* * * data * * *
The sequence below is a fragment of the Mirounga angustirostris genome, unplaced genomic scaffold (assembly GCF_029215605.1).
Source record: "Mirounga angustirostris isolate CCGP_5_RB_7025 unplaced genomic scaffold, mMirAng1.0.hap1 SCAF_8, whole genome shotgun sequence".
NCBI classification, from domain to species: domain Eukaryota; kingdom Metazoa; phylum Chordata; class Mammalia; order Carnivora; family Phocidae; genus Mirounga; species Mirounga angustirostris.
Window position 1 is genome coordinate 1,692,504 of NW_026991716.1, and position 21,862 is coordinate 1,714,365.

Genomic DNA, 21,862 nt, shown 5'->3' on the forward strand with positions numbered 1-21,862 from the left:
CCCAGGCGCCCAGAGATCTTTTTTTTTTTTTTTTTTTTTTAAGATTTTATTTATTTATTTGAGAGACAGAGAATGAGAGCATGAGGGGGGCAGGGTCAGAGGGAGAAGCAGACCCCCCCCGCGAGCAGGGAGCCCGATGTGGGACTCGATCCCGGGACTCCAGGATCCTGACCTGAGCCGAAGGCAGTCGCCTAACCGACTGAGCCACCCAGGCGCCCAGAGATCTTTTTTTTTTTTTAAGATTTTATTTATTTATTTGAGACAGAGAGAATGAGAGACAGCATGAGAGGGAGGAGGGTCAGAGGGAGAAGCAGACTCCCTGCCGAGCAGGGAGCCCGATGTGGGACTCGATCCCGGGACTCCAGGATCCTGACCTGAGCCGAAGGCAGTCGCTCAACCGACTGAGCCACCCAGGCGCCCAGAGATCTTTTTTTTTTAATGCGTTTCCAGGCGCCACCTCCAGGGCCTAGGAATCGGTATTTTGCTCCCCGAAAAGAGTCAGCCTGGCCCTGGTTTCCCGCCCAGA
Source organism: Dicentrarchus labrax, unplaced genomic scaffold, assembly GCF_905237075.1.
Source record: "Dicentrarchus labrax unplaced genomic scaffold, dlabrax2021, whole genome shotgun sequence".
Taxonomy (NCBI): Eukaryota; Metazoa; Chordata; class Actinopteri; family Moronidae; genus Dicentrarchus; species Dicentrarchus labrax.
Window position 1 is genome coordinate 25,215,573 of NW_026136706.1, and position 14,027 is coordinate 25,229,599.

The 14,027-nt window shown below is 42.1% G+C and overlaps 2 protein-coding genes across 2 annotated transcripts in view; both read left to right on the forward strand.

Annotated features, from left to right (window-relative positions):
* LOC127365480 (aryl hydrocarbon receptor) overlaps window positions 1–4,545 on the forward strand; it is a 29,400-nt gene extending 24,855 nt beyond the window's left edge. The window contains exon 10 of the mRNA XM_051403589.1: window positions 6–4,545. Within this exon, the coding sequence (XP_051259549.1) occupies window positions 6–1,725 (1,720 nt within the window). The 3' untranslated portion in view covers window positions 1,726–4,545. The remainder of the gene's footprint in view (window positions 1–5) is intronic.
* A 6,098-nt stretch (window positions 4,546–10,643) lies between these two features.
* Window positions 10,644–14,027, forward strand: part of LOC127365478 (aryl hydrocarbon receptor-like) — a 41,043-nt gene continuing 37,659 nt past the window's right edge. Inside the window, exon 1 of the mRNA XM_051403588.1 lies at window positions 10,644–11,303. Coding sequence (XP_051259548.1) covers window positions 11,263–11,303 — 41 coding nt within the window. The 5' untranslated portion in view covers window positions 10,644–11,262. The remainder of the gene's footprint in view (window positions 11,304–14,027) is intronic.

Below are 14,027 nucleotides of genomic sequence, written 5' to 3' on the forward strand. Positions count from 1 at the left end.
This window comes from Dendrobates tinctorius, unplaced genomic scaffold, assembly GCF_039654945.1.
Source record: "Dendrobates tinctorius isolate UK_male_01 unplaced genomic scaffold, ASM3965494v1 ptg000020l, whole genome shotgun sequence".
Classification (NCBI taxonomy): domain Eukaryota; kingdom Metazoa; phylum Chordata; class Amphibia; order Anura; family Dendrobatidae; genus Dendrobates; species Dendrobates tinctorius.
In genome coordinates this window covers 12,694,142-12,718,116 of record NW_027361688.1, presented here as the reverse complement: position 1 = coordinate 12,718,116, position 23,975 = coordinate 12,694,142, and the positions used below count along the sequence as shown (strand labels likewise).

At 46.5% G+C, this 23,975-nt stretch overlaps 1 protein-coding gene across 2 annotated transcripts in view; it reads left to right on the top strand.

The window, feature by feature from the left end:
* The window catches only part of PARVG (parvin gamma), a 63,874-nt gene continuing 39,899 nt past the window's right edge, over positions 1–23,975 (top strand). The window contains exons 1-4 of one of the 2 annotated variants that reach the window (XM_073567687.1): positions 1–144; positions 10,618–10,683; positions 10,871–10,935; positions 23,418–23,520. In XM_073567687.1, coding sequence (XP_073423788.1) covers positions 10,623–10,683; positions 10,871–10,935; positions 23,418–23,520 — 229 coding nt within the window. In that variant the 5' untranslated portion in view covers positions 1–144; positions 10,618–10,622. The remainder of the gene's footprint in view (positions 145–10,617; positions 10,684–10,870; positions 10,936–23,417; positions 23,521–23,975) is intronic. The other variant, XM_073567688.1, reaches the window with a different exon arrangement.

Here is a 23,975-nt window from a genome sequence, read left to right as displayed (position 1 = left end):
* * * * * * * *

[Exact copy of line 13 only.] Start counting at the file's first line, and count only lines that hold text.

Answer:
* LOC127365480 (aryl hydrocarbon receptor) overlaps window positions 1–4,545 on the forward strand; it is a 29,400-nt gene extending 24,855 nt beyond the window's left edge. The window contains exon 10 of the mRNA XM_051403589.1: window positions 6–4,545. Within this exon, the coding sequence (XP_051259549.1) occupies window positions 6–1,725 (1,720 nt within the window). The 3' untranslated portion in view covers window positions 1,726–4,545. The remainder of the gene's footprint in view (window positions 1–5) is intronic.